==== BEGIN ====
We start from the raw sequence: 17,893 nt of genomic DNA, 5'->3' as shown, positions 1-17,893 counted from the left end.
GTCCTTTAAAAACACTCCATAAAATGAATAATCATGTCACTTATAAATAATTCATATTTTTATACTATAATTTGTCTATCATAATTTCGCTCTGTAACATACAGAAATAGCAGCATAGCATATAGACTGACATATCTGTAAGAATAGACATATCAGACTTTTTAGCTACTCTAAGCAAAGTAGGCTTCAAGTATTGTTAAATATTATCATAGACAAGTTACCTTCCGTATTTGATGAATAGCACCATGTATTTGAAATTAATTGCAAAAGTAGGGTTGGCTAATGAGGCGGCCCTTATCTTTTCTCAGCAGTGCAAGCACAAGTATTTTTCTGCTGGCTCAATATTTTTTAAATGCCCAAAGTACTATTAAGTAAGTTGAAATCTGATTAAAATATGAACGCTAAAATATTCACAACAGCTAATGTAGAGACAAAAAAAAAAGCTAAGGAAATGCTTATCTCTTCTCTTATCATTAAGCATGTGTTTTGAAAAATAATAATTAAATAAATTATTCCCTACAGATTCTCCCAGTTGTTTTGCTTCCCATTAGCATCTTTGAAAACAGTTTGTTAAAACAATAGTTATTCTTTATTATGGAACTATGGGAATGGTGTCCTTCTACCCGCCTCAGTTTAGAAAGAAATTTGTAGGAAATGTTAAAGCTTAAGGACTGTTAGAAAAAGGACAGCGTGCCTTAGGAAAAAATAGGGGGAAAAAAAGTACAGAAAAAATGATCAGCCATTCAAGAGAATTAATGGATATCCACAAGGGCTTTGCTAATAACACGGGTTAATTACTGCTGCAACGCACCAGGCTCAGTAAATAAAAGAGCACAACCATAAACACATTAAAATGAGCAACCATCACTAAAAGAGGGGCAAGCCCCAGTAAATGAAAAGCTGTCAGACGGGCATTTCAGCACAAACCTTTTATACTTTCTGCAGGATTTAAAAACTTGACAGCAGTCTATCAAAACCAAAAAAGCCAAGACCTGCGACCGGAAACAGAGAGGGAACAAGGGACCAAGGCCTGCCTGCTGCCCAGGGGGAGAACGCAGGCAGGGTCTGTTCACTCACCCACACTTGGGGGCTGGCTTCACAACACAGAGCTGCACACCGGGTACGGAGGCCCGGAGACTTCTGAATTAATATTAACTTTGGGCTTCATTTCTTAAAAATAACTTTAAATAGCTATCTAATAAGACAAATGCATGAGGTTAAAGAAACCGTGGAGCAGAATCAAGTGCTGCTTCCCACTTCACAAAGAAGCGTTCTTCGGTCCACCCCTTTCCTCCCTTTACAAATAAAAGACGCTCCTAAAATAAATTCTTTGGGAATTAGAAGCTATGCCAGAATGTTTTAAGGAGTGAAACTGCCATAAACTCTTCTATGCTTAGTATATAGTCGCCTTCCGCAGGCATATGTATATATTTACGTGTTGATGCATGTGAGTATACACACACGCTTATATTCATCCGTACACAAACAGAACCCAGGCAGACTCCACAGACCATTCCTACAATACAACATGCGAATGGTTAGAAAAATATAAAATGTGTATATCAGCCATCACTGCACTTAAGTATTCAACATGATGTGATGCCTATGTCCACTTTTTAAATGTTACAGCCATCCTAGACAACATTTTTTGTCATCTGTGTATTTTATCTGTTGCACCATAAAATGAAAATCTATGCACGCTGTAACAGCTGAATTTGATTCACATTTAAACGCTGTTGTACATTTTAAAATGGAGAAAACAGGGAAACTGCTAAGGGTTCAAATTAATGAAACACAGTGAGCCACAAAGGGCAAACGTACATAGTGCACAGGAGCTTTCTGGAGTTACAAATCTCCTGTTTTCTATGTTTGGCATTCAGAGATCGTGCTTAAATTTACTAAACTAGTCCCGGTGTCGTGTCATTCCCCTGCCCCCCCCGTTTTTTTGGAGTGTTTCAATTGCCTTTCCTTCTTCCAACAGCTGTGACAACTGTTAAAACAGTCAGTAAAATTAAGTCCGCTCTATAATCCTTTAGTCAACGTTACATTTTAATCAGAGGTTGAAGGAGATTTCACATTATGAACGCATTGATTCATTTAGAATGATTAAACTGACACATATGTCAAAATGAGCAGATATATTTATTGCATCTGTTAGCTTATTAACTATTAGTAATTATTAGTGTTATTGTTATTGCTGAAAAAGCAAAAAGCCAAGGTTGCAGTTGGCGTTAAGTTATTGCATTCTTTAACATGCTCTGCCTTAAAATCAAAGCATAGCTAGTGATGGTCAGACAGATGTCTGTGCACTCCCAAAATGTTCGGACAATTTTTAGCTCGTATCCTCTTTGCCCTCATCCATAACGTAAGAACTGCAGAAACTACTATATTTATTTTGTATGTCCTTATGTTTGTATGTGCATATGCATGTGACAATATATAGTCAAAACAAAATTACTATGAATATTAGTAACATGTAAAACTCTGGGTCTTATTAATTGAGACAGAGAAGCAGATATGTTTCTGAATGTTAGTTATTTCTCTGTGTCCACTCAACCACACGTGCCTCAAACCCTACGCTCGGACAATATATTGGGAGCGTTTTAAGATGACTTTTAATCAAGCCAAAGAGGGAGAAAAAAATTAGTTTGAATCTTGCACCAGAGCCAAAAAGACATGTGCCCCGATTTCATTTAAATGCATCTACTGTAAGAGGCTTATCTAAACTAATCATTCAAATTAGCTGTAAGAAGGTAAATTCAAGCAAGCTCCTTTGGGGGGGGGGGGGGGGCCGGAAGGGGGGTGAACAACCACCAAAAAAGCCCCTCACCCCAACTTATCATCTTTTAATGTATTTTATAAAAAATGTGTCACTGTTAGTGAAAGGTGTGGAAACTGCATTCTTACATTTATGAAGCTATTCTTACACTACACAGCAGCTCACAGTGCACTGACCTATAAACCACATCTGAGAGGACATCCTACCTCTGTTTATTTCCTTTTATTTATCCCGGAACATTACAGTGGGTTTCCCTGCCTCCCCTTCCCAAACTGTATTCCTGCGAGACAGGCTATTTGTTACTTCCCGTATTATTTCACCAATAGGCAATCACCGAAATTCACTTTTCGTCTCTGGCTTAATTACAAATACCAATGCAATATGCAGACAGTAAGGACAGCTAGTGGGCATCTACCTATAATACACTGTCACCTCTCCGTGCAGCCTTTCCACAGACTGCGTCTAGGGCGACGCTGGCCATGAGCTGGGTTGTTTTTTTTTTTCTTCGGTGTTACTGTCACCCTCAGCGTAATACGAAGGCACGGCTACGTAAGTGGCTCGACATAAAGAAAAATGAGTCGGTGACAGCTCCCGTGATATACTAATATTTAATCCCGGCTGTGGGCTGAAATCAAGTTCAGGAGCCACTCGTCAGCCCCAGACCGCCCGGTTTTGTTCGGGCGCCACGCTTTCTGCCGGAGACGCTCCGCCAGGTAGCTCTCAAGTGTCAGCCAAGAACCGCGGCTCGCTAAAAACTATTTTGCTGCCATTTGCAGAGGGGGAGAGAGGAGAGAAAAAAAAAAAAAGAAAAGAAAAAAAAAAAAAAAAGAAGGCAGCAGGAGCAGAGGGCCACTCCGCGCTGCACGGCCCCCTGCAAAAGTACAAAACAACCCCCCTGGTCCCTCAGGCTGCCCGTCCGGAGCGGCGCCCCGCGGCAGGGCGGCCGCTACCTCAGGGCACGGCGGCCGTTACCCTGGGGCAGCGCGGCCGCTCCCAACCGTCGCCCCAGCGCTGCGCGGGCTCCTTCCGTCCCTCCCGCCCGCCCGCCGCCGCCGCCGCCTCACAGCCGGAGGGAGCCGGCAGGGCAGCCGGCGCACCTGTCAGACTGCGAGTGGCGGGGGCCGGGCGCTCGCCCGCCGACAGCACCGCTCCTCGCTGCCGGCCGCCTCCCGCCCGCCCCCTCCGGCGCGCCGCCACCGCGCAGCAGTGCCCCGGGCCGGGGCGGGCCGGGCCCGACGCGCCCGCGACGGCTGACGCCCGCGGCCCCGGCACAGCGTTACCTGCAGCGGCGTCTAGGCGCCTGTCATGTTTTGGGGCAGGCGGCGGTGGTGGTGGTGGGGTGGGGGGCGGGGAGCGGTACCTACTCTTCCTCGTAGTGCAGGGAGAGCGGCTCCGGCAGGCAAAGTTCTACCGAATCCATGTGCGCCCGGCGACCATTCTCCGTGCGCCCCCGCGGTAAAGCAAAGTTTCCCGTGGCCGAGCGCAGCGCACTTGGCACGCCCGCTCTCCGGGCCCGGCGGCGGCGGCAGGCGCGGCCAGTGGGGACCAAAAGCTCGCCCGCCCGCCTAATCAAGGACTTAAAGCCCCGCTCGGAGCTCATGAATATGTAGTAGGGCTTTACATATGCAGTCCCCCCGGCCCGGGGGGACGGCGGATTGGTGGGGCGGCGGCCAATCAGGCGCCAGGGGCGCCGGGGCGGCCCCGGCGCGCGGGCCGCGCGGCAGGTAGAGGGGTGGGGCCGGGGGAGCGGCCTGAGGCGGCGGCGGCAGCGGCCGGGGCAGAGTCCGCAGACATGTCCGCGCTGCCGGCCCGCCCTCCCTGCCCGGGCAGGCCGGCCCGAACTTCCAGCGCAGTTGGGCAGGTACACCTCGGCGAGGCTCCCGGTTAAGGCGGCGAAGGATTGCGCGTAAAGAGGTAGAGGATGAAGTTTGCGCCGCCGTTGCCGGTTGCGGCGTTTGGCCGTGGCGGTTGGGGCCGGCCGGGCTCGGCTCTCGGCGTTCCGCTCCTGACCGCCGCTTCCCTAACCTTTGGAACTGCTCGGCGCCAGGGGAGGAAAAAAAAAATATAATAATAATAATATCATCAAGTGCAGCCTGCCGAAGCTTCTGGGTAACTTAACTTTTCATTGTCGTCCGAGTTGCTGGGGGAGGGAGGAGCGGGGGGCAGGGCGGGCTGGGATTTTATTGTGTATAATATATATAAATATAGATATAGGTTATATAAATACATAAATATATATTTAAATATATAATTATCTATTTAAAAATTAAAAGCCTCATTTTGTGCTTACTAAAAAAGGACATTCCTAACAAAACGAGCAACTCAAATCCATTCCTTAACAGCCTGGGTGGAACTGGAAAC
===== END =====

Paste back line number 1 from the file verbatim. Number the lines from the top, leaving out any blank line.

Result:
We start from the raw sequence: 17,893 nt of genomic DNA, 5'->3' as shown, positions 1-17,893 counted from the left end.